“Unicyclist riding.” The movement happens when the unicyclist leans towards desirable direction

Reflecting the first critical mechanical point, as the unicycle rolls down the road, the wheel is turning, changing support points, but there is no vertical oscillation. The rider’s head remains perfectly level. Why is this important?

As they say on TV, let’s go to the tape, specifically the broadcast of the 1981 New York City Marathon. As Tim Noakes explained in his 1991 book, “The Lore of Running”, the broadcast included a dramatic sequence of Alberto Salazar, then the world’s top marathoner, as he crossed the Queensborough Bridge. In the angle shown on TV, only Salazar’s head and shoulders were visible above the bridge wall and it was clear that his head was remaining absolutely parallel to the top of the wall. In other words, there was no vertical oscillation created by his stride, no energy wasted in lifting and lowering the body. The “Salazar Shuffle” was indeed an efficient means of forward locomotion.

The Wheel Concept

Going back to the unicycle, we note also that as the wheel rolls forward, neither the distance between the point of support and the rider nor their spatial relationship changes. The point of support is always directly beneath the saddle, the torso and ultimately the head of the rider. This relationship is the most efficient for retaining forward motion in the horizontal plane, minimizing any potential braking effects.

Going further, we can look at the rider’s feet as the pedaling motion goes through its cycle. Whenever a foot is at the bottom of the pedal stroke, where is it? Directly beneath the rider’s torso, with the leg slightly bent. Remove the unicycle from your mental image and what do you have? A runner in the Running Pose, both legs bent, support on the ball of the foot with the body in a straight line above the point of support. Landing with all the weight of the body directly above the point of support on a leg, that is bent to minimize shock, substantially decreases the load on muscles, ligaments and joints and thus decreases the chance of sustaining injury.

Key to Faster Running

Now put the rider back on the unicycle to consider the final critical mechanical property of the wheel: the proportional relationship between the speed at which the point of support is changed and the speed with which the body moves forward. Very simply, the faster support is changed, the faster the body moves. The lesson here is that the faster a runner’s stride, i.e. the faster he changes support from one foot to the next, the faster his forward speed will be. Stride frequency, not length, is the key to faster running.

It is true that while the wheel constantly changes support from one point to the next, the human can’t duplicate this exact biomechanical efficiency, given only two feet to trade the support. However, we can approach the feeling of uninterrupted change of support. The faster we change support, the more we can visualize our legs as a wheel. We can indeed roll down the road, just as we suggested at the top of this chapter.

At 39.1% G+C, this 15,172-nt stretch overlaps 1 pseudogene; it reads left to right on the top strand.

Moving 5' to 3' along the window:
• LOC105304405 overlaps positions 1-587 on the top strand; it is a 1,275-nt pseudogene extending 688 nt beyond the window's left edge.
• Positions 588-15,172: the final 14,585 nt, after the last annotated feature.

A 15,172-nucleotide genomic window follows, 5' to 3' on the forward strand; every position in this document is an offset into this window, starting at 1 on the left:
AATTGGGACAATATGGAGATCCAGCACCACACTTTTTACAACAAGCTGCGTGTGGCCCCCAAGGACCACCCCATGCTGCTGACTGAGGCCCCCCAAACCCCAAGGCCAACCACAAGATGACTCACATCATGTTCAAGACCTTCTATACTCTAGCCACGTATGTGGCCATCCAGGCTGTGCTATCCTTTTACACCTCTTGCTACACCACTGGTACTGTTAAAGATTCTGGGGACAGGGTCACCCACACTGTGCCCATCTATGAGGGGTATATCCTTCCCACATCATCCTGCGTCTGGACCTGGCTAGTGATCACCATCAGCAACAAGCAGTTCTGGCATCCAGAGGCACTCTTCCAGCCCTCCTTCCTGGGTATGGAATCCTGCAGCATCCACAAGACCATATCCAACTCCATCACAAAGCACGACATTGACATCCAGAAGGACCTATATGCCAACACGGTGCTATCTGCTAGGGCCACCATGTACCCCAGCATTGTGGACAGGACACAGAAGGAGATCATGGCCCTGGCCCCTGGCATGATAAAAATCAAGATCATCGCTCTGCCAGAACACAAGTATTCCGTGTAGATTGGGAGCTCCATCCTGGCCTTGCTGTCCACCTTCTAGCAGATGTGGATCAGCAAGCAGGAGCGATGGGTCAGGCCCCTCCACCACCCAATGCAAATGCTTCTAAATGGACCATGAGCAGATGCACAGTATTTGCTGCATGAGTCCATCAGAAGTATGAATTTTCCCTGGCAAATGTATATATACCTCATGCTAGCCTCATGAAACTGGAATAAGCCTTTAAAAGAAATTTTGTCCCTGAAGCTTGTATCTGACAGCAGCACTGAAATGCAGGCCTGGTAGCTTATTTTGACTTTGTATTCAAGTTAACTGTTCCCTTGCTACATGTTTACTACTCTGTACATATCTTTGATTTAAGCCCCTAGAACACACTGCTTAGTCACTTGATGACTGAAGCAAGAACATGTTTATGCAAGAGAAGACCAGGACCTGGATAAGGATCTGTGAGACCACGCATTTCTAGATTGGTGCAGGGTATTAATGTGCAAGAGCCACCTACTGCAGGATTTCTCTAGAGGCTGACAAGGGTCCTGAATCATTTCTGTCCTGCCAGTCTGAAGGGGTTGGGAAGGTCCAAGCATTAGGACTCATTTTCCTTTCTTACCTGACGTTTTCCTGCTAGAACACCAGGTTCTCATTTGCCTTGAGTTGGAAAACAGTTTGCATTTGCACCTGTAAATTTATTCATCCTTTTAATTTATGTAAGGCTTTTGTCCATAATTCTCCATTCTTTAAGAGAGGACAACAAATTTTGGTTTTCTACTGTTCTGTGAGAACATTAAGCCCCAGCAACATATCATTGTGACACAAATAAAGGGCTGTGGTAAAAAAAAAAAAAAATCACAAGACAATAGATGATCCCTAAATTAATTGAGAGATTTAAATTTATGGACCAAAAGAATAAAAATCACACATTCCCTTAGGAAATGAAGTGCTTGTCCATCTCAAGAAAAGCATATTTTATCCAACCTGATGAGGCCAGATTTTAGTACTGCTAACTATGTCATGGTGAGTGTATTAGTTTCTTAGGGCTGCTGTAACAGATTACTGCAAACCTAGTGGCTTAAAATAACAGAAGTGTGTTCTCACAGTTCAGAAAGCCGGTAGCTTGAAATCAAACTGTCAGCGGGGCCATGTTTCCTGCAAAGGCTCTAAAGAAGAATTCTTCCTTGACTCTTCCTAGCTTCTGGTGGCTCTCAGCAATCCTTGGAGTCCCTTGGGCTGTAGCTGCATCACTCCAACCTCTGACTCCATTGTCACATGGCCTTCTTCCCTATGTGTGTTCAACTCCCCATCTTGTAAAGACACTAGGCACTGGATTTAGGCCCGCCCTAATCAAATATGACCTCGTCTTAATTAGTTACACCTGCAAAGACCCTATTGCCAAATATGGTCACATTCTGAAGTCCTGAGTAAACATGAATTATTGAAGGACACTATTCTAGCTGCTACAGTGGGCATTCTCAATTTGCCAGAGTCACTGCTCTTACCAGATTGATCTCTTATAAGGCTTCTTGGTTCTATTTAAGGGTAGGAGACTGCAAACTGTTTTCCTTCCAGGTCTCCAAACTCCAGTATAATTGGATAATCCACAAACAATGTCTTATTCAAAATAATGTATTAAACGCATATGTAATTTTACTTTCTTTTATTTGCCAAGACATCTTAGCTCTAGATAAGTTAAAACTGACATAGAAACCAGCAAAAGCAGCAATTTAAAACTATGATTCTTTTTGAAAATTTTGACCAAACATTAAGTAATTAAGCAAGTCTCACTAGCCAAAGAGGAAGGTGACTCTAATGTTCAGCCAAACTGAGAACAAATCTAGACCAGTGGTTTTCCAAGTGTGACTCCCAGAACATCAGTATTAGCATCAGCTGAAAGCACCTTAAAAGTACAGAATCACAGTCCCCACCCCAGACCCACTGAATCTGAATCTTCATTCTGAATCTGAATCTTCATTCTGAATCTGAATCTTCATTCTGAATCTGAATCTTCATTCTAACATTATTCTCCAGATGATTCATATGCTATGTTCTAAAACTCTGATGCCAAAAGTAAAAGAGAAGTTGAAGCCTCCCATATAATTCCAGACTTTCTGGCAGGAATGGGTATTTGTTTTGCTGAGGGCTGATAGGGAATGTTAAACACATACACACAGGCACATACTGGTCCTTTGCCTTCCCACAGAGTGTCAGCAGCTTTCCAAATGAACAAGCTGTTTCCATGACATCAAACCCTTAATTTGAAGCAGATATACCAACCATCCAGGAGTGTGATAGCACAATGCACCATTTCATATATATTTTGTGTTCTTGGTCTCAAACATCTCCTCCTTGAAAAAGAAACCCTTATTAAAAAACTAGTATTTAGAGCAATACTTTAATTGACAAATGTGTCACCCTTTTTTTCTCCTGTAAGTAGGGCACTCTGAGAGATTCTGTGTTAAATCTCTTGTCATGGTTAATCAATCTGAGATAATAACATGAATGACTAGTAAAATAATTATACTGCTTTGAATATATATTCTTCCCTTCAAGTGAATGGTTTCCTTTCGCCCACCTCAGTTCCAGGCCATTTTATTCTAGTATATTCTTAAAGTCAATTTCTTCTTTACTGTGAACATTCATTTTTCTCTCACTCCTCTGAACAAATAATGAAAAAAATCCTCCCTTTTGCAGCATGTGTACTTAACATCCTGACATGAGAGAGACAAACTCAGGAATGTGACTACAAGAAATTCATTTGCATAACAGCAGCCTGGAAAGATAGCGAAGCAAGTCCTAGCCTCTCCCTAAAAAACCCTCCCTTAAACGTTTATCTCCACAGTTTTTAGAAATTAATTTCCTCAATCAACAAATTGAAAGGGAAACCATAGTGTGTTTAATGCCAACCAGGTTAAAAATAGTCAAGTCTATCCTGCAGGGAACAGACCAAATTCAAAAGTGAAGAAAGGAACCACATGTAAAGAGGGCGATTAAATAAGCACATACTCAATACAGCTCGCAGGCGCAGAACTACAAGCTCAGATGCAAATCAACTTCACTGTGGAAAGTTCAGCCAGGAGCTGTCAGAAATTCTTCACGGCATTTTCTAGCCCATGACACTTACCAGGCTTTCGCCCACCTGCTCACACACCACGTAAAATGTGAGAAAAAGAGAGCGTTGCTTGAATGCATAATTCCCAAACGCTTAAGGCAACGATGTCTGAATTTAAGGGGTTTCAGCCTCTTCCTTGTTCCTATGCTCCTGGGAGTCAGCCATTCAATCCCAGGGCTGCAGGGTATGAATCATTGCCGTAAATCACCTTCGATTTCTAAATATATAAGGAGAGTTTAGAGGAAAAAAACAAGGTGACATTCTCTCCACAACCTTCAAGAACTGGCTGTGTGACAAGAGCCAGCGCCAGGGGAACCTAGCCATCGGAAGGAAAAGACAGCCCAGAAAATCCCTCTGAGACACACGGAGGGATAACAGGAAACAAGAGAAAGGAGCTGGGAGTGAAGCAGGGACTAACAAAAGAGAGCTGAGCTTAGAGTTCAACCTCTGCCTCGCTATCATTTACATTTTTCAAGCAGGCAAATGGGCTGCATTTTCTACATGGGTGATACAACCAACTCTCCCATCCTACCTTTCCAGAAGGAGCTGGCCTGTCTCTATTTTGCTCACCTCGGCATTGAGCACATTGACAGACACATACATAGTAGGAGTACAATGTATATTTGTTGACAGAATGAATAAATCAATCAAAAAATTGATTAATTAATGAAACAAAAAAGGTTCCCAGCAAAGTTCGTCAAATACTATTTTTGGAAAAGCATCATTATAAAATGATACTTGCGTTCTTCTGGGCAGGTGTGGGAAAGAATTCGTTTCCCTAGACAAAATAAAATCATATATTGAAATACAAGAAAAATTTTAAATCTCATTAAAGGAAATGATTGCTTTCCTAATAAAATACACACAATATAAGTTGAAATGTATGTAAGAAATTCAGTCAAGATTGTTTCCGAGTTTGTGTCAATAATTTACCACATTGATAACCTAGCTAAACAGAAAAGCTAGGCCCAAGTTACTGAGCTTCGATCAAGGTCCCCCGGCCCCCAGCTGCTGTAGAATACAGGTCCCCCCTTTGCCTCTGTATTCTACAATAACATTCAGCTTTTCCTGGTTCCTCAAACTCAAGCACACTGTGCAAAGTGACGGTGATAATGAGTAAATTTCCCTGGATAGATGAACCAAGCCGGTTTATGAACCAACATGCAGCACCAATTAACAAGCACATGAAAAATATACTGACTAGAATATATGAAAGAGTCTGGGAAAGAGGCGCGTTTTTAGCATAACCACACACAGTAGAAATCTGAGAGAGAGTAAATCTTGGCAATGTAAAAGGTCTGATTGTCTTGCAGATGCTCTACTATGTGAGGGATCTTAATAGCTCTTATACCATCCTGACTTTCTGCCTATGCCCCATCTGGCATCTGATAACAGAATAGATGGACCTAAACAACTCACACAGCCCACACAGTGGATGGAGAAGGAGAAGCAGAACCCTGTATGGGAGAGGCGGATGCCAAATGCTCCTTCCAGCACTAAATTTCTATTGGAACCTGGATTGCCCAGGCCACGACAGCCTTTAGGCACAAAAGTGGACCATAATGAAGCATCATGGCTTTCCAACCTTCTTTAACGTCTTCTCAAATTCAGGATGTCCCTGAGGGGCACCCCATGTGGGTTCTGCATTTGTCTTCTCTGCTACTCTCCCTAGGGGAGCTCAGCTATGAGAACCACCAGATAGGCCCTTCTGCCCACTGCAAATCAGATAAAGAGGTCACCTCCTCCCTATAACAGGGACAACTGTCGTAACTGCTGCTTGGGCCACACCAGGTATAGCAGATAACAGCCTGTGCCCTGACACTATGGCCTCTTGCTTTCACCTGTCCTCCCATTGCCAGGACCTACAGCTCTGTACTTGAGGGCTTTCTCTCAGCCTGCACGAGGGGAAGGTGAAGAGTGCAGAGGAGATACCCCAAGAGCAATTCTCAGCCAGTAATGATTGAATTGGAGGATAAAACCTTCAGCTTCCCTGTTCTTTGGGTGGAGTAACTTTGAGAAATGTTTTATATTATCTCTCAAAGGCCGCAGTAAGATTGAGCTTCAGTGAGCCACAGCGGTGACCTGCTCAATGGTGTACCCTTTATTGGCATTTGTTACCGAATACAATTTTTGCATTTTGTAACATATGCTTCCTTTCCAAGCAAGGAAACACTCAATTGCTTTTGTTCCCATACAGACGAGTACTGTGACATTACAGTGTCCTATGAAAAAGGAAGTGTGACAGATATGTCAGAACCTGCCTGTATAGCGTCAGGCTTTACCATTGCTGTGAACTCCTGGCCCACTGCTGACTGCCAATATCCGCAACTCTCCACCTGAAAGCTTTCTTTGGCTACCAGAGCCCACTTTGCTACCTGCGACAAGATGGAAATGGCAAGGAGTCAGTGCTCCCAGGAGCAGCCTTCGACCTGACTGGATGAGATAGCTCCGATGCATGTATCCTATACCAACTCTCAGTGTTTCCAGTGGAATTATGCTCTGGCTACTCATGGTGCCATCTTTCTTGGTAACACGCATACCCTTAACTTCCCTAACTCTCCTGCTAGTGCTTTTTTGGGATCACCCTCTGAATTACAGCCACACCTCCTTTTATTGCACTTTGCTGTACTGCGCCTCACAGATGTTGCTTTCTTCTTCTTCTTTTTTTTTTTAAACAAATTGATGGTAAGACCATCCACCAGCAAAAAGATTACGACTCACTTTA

Confirmation of this comes from practical studies that demonstrate that elite runners have a faster stride rate than run-of-the-mill athletes at all distances. In his 1997 book Daniels’ Running Formula, the respected American coach Jack Daniels noted that there is data from his many years of practical observation that indicates elite runners tend to run with a stride frequency of not less than 180 strides per minute, which he links to good technique.

The Takeaway

If you look at this statistic “backwards”, i.e. first noting that elite runners run with high stride rates, the critical importance of perfect form and efficiency becomes obvious. It is simply impossible to maintain such a high stride rate over any significant distance with poor form. There’s a common phrase race commentators use when the form of a competitive runner begins to deteriorate in the latter stages of a race and it couldn’t ring any truer. “It looks like the wheels have come off,” they say, and when you look at the runner, you know exactly what they mean. The form and efficiency are gone and the runner is now struggling to finish, no longer a contender for victory.

The meaning of the wheel concept is really very simple: to move with wheel-like efficiency, we must minimize bounce (vertical oscillation), land with support directly under the body and maintain a high stride rate. The Pose Method of Running is designed to accomplish all three of these goals.


Usain Bolt could run 100m in 9.11 seconds. Given his constitution, genetics and his running technique he has what it takes and then some. The difference between calculated potential and actual performance is the athlete’s ability to deliver and especially do so when it matters the most. For example, Bolt’s performance in Berlin in 2009 vs the following Olympics in London in 2012 – World Championship (9.58) vs Olympics (9.63). Less pressure vs more pressure, plus additional factors of course.

Everyone from fans and sports writers to former world record holders and astrophysicists have been speculating about human potential when it comes to dashing for 100m ever since Bolt clocked 9.58. However, all predictions seem to still only hover around 9.4 with the maximum human potential claimed to be at 9.36… nobody dares to even utter anything lower than that because just a ‘blink in history’ ago 9.58 seemed out of reach. Researches even announced that they had to reassess their calculations because they couldn’t have predicted Bolt.

That was in 2008, so all eyes were on 2012 and we were amazed with the new 100m men’s Olympic record of 9.63. But in the world of sprint it’s miles away from 9.36. Running at that speed is beyond most humans. At least for now. Tracking the 100m world records through the years it’s almost painful to look at the tenths of seconds involved and most humans couldn’t be bothered. After all, some of us blink slower than that.

But, 9.11 is possible, and at this point and time, if anyone can do it – it’s Bolt. Yes, his physique is a factor, so is his character and mind. But most importantly – his technique, it is his gateway to greatness. The calculations that produced the 9.36 as the maximum human speed were pure mathematics based on accumulated data of best times posted.